Wednesday's nor'easter dropped a mixture of heavy, wet snow across New England.
The sheer weight of snow can be tough to gauge when digging out from a winter wallop.
Shoveling can be back busting work, and the weight of the storm’s snow has left many people seeking medical attention.
Wet snow can weigh about 20 pounds per cubic foot, and densely packed snow can be as heavy as ice.
"Any muscles, tendons, ligaments could be pulled. You need to be careful if you’re not in shape, do proper warm-up, take lots of breaks," said Louise Cardellina at AFC Urgent Care.
For many folks, clearing out the mounds of snow is a priority, but doctors warn about possible injuries.
"Know what kind of snow you’re dealing with. If it’s powdery soft, it’s going to be lighter. If it’s raining and mixed with snow, it is going to be much heavier. You do have to be careful.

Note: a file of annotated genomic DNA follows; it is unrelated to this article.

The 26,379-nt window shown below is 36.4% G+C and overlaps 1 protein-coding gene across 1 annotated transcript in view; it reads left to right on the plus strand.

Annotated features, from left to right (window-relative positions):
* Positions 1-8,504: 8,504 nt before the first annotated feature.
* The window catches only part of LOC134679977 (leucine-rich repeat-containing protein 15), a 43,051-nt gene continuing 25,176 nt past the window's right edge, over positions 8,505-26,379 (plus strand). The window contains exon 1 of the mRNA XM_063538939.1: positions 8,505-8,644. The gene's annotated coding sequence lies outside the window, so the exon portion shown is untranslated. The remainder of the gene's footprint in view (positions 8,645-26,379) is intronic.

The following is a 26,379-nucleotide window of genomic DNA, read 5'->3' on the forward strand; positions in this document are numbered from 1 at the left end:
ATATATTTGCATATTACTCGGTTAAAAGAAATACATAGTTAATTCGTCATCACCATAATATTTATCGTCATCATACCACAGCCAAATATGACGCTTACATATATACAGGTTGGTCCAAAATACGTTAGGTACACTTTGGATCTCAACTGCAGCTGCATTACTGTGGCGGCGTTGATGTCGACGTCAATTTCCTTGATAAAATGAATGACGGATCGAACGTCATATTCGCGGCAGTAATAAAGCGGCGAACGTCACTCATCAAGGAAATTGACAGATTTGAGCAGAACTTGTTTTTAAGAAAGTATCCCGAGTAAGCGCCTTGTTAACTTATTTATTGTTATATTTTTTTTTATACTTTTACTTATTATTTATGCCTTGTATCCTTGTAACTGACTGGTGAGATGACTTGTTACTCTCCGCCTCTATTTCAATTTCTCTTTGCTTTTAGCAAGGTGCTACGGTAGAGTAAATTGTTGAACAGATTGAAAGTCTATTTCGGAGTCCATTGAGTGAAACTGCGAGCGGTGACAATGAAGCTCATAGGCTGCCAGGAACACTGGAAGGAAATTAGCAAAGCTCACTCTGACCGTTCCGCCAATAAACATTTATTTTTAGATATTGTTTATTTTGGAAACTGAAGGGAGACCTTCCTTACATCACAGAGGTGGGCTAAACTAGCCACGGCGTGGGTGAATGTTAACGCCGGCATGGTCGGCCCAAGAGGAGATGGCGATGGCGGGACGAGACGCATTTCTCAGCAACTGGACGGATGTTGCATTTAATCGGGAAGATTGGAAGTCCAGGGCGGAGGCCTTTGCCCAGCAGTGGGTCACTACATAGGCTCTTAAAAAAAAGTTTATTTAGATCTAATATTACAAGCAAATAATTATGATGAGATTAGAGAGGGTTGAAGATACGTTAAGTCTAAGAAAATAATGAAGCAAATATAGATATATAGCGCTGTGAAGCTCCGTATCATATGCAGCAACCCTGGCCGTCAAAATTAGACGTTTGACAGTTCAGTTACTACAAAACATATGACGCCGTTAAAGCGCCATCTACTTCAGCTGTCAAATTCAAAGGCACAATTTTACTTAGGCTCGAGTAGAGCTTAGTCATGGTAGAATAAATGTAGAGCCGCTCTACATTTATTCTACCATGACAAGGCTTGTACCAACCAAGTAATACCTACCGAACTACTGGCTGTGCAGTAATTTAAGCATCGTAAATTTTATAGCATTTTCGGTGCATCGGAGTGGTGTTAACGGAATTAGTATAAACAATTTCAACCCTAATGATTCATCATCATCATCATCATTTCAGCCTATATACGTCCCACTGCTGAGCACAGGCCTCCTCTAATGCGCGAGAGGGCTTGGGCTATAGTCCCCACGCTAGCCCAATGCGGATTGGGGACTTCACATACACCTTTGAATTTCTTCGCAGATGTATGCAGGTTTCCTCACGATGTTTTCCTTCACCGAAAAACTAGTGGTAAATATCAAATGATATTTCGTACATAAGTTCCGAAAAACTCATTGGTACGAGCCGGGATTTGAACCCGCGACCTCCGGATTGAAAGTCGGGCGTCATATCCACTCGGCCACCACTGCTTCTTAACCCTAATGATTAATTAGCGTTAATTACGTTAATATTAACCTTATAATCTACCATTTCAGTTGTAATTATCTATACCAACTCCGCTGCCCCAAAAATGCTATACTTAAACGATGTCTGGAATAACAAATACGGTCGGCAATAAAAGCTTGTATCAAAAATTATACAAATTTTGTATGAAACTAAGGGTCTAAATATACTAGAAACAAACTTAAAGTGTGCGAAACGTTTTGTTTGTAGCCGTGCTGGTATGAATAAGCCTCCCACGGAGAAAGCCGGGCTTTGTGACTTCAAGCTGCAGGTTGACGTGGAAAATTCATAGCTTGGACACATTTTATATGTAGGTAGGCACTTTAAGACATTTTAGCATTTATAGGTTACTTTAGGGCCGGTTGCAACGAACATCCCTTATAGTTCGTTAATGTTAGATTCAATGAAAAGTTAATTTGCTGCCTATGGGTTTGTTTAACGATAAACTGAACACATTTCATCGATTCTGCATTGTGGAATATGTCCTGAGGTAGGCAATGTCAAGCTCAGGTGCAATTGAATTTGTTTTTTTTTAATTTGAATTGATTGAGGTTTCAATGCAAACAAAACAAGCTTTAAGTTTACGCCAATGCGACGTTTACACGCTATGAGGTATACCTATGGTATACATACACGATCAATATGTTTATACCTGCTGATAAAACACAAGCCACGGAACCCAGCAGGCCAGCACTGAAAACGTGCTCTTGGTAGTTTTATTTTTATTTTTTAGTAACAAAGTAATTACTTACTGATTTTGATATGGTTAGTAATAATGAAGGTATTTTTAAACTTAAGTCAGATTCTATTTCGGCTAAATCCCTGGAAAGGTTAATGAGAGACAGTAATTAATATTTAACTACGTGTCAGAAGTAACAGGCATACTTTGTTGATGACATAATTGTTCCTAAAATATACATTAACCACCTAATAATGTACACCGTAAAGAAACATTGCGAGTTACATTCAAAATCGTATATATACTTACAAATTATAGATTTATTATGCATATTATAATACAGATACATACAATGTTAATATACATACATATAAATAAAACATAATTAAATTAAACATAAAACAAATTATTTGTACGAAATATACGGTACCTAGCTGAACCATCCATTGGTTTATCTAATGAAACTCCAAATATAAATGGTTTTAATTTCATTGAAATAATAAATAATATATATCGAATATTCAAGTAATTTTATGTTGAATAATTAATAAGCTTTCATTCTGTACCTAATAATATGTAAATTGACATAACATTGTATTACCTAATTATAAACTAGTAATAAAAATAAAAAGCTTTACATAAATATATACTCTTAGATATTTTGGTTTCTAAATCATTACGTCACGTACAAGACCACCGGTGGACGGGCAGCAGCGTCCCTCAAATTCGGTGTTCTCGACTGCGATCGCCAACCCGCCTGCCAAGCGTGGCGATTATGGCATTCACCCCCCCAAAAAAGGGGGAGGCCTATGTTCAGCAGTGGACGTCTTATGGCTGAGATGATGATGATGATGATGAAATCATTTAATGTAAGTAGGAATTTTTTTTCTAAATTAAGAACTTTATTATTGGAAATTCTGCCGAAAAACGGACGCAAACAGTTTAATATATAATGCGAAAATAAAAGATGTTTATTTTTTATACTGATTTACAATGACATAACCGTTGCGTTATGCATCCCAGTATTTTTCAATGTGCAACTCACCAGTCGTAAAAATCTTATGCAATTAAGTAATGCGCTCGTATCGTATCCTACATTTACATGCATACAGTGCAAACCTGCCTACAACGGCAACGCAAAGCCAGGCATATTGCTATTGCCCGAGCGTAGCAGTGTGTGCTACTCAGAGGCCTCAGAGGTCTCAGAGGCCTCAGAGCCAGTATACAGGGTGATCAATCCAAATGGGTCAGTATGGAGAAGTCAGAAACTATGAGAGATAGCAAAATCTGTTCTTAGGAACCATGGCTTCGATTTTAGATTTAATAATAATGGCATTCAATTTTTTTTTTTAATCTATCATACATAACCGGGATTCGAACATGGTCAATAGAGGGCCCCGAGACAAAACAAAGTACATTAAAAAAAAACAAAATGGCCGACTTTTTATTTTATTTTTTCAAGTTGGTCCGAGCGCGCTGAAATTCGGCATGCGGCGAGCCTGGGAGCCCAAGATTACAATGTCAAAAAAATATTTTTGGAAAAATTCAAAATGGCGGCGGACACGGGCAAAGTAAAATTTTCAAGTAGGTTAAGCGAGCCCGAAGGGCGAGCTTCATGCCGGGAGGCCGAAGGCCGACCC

It is best to listen to your body," Cardellina explained.
"If you find that you’re struggling. If there is any pain whatsoever, stop," Cardellina added.
Priscilla Ress from Eversource told Western Mass News that the snow wasn’t heavy enough to cause much damage to branches.
"We were really watching this storm, since we have already been through one round of severe weather. We’re concerned because the trees have already been weakened. This time we caught a break," said Ress.
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